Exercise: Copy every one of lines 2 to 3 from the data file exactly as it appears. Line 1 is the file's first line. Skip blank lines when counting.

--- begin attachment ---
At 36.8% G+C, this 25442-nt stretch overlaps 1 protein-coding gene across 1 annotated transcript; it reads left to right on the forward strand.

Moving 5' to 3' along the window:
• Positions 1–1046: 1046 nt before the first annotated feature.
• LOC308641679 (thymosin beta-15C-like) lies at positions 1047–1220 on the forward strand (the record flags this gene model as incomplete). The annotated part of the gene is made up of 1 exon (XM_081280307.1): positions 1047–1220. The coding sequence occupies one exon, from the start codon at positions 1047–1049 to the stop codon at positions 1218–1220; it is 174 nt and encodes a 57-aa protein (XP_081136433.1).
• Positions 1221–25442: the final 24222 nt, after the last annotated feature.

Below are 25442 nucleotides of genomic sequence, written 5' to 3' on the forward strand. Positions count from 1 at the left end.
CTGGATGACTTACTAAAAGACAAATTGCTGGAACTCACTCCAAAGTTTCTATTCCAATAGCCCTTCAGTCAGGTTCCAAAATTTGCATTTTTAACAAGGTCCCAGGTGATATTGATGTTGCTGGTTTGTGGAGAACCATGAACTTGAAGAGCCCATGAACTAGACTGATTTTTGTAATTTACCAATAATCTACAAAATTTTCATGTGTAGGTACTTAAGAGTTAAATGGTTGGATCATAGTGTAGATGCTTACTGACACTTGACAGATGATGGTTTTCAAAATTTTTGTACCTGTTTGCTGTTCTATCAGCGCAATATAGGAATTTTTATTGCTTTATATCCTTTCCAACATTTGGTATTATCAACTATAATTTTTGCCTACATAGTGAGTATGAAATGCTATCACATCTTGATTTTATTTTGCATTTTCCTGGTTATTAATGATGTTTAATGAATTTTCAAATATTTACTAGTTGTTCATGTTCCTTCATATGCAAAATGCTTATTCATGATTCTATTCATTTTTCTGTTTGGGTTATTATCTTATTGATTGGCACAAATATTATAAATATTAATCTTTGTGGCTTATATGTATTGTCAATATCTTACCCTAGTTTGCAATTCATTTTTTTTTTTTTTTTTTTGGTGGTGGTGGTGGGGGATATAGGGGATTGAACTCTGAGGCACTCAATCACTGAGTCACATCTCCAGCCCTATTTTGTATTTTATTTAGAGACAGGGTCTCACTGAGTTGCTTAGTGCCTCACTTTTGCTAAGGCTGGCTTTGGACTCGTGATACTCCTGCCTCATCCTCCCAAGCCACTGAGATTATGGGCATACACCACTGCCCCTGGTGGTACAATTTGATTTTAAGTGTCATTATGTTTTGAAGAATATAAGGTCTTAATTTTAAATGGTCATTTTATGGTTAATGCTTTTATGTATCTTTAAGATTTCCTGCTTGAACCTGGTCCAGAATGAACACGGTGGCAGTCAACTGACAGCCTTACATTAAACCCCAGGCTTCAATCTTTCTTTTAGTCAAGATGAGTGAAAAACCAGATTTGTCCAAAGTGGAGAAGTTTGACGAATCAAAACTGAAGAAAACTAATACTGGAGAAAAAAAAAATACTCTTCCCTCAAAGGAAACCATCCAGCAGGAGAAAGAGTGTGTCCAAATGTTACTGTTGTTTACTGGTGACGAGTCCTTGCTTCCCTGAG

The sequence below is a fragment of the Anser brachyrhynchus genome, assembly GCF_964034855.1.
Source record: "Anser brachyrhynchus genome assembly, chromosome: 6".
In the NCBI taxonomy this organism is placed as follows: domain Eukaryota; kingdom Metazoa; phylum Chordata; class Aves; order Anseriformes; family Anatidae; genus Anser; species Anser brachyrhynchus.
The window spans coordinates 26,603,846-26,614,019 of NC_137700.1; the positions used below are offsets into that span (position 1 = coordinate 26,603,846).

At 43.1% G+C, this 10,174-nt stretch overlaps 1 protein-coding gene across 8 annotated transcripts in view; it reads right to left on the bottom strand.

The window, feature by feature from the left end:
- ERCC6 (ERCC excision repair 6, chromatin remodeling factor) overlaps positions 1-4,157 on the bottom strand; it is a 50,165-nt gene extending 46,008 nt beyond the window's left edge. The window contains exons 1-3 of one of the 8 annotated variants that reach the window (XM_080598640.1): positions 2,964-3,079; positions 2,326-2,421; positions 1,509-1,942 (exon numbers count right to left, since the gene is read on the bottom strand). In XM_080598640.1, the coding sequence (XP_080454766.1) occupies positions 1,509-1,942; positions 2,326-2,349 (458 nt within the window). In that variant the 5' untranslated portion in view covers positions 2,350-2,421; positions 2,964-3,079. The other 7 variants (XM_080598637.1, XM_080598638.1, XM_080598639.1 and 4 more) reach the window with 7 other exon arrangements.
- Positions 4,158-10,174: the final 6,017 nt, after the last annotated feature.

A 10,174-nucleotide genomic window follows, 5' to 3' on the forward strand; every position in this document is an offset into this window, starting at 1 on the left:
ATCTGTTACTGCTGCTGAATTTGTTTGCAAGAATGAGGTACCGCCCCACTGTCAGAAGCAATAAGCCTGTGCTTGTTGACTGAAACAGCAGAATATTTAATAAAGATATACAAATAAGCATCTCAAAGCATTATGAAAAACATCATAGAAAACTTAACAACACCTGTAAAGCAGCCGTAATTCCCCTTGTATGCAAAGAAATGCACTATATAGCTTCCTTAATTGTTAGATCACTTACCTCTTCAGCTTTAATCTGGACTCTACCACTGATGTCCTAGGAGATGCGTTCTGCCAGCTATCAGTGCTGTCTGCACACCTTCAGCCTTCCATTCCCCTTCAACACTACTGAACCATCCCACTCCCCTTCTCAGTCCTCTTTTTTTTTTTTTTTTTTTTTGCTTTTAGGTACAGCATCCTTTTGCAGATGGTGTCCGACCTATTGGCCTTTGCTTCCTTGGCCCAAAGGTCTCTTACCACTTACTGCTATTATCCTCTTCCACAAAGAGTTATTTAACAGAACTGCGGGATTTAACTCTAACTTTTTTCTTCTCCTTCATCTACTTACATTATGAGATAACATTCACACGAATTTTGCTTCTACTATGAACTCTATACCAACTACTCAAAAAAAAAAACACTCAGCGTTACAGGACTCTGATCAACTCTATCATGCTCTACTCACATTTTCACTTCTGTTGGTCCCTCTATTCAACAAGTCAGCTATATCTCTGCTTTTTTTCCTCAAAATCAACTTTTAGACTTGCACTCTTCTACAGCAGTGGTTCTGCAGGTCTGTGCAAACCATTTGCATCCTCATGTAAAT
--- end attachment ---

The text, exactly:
Moving 5' to 3' along the window:
• Positions 1–1046: 1046 nt before the first annotated feature.